“the savage people in many places of America (except the government of small families, the concord whereof dependeth on natural lust) have no government at all” (13.11)
It sounds as though Hobbes is saying that people form families only because of sexual drives. But that is probably not what the word “lust” means here. If you look in the Oxford English Dictionary, you’ll see lots of obsolete uses of “lust” to mean things like “Pleasure, delight” or “Liking, friendly inclination to a person.” “Concord,” in turn, means, “Agreement between persons; concurrence in feeling and opinion; harmony, accord.”
So we should translate that phrase like this: the harmony of small families depends on the natural friendly feelings of their members. And that is a perfectly normal thing to say.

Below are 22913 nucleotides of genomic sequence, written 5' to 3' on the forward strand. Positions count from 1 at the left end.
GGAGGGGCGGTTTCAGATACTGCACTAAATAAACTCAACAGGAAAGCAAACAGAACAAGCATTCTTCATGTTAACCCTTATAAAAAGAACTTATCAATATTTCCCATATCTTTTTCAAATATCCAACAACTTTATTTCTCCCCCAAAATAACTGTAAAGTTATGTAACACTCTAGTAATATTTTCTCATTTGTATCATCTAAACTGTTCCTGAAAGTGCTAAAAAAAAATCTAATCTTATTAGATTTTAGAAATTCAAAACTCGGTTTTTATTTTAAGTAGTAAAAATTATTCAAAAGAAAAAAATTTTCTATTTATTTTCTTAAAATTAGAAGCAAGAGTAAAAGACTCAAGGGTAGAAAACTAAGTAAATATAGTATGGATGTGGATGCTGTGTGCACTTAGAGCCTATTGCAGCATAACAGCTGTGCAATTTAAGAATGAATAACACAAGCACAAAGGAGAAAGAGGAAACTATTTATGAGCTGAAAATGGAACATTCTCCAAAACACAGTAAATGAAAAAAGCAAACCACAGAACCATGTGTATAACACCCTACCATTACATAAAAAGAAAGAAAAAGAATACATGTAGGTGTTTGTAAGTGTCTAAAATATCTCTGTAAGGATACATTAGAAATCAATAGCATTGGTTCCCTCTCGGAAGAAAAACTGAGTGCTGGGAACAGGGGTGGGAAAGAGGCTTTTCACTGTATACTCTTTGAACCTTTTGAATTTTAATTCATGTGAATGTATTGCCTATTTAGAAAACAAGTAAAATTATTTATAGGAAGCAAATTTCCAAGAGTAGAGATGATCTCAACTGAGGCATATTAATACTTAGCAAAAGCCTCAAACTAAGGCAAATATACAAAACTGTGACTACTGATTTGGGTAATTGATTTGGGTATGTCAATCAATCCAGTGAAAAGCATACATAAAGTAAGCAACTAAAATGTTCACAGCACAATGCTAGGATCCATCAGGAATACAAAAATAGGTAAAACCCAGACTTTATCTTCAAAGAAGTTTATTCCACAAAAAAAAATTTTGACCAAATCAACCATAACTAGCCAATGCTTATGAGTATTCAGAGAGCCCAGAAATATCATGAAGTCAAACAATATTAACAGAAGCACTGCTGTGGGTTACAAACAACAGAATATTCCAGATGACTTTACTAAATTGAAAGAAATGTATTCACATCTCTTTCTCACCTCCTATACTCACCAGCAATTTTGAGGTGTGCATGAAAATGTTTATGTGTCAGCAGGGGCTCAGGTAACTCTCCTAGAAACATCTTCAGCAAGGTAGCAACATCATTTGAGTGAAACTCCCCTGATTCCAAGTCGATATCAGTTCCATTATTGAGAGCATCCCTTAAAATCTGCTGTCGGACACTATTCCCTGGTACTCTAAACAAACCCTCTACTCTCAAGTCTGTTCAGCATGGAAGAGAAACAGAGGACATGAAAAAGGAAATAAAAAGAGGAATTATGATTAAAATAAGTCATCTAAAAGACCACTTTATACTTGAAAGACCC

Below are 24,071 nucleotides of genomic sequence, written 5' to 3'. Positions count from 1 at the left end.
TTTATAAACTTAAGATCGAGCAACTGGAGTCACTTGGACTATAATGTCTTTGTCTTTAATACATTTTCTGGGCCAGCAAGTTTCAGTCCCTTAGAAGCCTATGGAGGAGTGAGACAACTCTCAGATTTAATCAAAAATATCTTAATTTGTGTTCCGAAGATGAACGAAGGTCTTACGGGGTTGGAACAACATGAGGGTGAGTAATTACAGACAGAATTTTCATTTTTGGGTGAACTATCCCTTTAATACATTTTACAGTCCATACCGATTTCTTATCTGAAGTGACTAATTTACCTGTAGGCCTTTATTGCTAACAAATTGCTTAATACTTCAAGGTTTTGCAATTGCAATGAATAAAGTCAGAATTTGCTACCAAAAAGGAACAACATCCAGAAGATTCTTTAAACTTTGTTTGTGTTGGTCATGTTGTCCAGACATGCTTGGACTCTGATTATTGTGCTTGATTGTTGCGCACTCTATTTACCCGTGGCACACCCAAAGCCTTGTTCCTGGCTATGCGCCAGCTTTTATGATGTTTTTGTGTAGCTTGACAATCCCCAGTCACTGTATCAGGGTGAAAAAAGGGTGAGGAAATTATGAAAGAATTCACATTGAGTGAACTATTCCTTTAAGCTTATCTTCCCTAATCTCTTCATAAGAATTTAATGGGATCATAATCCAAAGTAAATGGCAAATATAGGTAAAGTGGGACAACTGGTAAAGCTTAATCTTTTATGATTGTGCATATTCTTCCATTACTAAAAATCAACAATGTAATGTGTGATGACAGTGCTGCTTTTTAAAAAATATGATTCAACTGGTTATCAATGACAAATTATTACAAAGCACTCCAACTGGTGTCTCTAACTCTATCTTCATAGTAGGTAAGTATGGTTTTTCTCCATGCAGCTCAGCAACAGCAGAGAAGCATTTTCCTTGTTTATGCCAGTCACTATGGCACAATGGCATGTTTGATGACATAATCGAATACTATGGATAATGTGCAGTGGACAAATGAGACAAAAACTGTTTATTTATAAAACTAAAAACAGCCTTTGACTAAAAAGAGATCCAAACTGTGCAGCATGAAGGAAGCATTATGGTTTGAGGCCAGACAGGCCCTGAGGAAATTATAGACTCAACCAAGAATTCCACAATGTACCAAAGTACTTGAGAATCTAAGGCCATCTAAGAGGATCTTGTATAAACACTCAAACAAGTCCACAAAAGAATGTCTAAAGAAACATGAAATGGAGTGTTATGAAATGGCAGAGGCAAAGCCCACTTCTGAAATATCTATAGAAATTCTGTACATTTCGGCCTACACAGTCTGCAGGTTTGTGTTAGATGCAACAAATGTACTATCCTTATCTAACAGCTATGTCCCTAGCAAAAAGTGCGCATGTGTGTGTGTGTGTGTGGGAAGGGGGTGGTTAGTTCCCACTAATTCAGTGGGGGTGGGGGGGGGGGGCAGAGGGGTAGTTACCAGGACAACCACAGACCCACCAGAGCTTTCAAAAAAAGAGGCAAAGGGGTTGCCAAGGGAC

There are other places where Hobbes acknowledges the obvious.
“And though he [the sovereign] be careful in his politic person to procure the common interest, yet he is more (or no less) careful to procure the private good of himself, his family, kindred and friends, and for the most part if the public interest chance to cross the private, he prefers the private” (19.4)
“Of things held in propriety, those that are dearest to a man are his own life, and limbs; and in the next degree (in most men,) those that concern conjugal affection; and after them riches and means of living.” (30.12)
The first passage says people love their friends and family so much that it’s a source of public corruption. The second says most men care more about their wives’ fidelity than they do about money. Again, these seem to me to be pretty normal, accurate observations about human psychology.